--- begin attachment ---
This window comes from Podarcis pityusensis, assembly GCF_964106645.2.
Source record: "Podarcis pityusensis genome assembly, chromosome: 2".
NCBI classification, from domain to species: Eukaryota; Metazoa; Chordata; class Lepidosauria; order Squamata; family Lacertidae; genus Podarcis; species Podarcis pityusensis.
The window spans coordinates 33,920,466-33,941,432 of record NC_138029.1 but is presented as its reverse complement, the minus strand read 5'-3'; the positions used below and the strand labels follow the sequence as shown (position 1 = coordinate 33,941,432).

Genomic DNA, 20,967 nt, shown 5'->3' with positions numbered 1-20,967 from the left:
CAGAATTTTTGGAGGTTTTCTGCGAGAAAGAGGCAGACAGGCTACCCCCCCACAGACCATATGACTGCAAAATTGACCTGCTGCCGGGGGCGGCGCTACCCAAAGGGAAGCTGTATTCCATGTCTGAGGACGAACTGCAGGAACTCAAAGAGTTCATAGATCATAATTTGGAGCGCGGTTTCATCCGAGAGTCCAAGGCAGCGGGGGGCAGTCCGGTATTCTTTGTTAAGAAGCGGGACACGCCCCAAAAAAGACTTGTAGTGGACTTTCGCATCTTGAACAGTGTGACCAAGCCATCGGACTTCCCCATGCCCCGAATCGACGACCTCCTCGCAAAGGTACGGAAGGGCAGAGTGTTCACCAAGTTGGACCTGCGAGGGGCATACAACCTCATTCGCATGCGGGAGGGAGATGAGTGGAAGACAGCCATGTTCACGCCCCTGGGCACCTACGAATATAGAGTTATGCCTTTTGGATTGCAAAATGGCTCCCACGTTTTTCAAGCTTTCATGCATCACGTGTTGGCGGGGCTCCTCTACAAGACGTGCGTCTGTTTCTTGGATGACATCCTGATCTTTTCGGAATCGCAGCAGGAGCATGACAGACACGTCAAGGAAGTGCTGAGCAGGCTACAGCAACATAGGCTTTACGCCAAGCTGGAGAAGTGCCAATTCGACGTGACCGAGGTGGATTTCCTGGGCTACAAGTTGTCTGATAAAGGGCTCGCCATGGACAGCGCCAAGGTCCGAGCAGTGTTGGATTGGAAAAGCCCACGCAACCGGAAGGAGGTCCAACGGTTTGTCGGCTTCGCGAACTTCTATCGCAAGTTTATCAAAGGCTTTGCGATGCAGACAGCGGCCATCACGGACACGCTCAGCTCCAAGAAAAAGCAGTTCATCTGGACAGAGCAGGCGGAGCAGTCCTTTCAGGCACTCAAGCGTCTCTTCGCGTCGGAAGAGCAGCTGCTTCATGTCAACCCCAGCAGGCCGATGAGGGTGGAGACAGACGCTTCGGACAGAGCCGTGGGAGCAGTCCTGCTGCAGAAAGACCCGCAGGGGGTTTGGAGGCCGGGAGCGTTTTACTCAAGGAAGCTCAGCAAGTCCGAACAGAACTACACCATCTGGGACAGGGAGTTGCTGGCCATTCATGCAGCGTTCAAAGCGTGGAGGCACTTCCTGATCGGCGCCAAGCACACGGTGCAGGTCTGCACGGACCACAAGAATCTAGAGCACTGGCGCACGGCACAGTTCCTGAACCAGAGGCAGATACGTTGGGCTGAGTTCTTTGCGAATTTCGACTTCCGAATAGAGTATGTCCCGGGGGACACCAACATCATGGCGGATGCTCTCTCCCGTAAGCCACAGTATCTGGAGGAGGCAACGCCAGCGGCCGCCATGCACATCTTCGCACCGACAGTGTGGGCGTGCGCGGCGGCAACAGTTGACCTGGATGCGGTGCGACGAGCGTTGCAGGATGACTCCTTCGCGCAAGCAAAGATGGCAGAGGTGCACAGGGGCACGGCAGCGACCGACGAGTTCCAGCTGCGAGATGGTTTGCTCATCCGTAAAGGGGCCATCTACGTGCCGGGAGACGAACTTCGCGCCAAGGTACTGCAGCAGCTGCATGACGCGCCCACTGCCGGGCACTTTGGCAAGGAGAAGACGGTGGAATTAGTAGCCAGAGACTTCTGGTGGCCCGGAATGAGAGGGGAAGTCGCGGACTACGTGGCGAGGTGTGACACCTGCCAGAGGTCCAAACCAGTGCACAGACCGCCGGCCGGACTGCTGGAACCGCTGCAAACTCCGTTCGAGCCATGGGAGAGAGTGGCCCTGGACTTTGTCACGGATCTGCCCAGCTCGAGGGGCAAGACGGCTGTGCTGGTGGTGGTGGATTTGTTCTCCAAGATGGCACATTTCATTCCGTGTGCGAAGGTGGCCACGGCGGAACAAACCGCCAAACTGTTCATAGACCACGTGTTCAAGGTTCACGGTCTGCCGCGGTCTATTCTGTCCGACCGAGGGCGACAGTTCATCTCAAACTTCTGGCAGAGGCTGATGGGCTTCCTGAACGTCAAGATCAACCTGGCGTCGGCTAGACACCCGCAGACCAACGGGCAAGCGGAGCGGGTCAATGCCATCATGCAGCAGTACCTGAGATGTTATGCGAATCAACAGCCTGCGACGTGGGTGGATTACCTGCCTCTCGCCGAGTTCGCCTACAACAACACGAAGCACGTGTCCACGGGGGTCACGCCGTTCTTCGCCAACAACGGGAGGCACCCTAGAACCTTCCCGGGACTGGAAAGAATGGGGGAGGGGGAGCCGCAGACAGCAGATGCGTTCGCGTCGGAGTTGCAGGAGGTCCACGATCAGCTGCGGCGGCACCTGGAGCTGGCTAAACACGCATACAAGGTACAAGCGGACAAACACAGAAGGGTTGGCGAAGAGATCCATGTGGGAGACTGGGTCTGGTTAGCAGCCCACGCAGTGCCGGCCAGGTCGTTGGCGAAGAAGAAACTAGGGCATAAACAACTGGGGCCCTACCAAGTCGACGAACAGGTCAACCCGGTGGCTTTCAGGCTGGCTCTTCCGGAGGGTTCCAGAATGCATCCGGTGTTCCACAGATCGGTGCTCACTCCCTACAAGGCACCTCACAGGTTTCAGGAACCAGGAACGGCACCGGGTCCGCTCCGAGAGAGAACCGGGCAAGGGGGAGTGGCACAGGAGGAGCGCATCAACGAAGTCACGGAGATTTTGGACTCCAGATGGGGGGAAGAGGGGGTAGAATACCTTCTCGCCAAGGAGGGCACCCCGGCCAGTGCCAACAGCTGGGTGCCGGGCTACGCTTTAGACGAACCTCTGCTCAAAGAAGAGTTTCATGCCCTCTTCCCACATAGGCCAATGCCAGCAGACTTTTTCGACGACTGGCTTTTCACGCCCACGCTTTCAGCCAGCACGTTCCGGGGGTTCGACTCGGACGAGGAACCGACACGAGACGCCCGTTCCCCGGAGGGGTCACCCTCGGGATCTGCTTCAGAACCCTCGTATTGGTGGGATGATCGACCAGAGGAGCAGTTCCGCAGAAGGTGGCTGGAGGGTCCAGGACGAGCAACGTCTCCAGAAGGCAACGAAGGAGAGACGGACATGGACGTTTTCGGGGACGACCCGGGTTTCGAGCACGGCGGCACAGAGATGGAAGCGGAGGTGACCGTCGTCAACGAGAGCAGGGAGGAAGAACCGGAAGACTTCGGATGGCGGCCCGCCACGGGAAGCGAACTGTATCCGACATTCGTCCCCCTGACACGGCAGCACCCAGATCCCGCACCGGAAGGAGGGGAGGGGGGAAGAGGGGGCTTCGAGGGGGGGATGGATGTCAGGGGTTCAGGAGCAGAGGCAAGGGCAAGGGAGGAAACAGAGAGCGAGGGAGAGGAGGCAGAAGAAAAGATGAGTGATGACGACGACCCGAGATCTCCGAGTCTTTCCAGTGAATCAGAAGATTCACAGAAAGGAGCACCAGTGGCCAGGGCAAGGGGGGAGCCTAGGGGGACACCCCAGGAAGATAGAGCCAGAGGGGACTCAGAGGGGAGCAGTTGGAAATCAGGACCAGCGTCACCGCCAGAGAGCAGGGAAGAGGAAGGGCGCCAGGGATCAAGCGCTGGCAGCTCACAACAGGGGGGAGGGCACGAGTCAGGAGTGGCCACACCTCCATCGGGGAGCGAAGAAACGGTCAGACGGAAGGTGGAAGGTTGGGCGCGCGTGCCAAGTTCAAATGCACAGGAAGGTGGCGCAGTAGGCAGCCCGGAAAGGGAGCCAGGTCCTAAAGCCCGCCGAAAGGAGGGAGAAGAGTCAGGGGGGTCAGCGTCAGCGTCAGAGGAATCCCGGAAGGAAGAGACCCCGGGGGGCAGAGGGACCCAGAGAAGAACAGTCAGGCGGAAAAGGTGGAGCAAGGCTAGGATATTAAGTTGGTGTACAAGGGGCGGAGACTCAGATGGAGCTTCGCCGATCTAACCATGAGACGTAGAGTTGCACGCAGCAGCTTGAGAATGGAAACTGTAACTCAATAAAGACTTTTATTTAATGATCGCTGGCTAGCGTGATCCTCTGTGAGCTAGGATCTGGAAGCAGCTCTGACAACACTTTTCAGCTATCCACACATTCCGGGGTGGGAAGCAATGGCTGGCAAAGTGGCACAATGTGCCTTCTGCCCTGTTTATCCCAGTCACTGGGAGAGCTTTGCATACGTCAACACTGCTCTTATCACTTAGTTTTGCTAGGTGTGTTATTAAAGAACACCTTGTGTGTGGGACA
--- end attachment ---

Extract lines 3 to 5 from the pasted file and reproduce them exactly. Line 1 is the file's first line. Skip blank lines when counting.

NCBI classification, from domain to species: Eukaryota; Metazoa; Chordata; class Lepidosauria; order Squamata; family Lacertidae; genus Podarcis; species Podarcis pityusensis.
The window spans coordinates 33,920,466-33,941,432 of record NC_138029.1 but is presented as its reverse complement, the minus strand read 5'-3'; the positions used below and the strand labels follow the sequence as shown (position 1 = coordinate 33,941,432).

Genomic DNA, 20,967 nt, shown 5'->3' with positions numbered 1-20,967 from the left: